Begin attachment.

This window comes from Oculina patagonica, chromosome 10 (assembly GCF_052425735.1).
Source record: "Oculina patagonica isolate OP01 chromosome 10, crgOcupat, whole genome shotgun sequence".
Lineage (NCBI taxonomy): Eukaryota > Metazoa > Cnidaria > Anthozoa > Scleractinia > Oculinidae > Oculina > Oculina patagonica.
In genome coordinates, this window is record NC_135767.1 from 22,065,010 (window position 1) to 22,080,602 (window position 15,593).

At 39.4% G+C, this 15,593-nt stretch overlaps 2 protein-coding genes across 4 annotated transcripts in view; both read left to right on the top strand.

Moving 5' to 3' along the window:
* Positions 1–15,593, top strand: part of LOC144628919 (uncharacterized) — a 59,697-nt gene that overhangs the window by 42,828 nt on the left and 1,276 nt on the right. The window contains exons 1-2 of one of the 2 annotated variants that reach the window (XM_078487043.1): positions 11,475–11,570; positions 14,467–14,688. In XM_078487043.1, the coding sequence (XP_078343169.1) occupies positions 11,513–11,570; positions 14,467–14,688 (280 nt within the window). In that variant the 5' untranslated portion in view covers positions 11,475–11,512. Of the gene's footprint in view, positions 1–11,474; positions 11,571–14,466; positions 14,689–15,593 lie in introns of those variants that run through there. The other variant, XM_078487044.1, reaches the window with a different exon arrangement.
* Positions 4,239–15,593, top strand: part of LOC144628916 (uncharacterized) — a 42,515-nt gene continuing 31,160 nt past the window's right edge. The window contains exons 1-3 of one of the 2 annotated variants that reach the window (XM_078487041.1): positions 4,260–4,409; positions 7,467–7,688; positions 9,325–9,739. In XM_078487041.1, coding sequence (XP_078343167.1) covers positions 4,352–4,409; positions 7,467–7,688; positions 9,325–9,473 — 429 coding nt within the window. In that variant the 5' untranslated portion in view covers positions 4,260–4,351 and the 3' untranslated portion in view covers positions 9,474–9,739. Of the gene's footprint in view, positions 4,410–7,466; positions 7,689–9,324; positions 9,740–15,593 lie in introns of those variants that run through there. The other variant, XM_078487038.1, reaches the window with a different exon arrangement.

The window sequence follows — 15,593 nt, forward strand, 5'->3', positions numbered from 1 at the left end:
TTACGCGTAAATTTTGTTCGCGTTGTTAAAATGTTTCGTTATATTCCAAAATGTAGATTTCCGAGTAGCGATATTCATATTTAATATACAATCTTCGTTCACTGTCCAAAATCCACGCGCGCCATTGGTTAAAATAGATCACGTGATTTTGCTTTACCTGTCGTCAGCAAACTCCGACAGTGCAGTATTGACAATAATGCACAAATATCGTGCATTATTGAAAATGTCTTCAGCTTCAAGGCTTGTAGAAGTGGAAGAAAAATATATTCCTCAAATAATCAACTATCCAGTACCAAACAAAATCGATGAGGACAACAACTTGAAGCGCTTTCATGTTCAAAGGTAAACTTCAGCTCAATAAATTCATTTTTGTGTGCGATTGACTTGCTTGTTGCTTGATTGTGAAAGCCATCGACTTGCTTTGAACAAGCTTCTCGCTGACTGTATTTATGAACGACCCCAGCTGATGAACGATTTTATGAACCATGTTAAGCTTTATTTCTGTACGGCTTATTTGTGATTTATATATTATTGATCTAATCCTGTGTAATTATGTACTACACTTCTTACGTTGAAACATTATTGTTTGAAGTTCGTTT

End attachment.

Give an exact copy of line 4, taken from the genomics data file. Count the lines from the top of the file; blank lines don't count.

In genome coordinates, this window is record NC_135767.1 from 22,065,010 (window position 1) to 22,080,602 (window position 15,593).